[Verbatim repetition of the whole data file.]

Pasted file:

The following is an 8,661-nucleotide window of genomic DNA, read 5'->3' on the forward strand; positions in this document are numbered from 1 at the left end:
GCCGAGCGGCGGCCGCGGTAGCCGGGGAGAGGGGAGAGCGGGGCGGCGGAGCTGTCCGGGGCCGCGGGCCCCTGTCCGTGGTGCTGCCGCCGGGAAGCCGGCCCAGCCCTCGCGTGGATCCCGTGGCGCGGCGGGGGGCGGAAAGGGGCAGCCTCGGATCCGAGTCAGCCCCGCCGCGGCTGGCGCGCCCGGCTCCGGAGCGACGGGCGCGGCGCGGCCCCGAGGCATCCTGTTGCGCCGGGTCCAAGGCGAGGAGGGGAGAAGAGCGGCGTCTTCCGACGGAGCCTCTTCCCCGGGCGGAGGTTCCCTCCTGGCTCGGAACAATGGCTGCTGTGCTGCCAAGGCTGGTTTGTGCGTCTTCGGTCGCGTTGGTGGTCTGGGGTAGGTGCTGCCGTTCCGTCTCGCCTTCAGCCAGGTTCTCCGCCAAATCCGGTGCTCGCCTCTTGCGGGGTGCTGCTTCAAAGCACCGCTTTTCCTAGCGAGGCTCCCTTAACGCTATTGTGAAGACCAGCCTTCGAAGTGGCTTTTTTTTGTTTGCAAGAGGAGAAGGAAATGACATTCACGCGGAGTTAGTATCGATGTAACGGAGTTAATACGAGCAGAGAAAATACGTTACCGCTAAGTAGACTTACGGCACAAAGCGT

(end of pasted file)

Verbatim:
The following is an 8,661-nucleotide window of genomic DNA, read 5'->3' on the forward strand; positions in this document are numbered from 1 at the left end:
GCCGAGCGGCGGCCGCGGTAGCCGGGGAGAGGGGAGAGCGGGGCGGCGGAGCTGTCCGGGGCCGCGGGCCCCTGTCCGTGGTGCTGCCGCCGGGAAGCCGGCCCAGCCCTCGCGTGGATCCCGTGGCGCGGCGGGGGGCGGAAAGGGGCAGCCTCGGATCCGAGTCAGCCCCGCCGCGGCTGGCGCGCCCGGCTCCGGAGCGACGGGCGCGGCGCGGCCCCGAGGCATCCTGTTGCGCCGGGTCCAAGGCGAGGAGGGGAGAAGAGCGGCGTCTTCCGACGGAGCCTCTTCCCCGGGCGGAGGTTCCCTCCTGGCTCGGAACAATGGCTGCTGTGCTGCCAAGGCTGGTTTGTGCGTCTTCGGTCGCGTTGGTGGTCTGGGGTAGGTGCTGCCGTTCCGTCTCGCCTTCAGCCAGGTTCTCCGCCAAATCCGGTGCTCGCCTCTTGCGGGGTGCTGCTTCAAAGCACCGCTTTTCCTAGCGAGGCTCCCTTAACGCTATTGTGAAGACCAGCCTTCGAAGTGGCTTTTTTTTGTTTGCAAGAGGAGAAGGAAATGACATTCACGCGGAGTTAGTATCGATGTAACGGAGTTAATACGAGCAGAGAAAATACGTTACCGCTAAGTAGACTTACGGCACAAAGCGT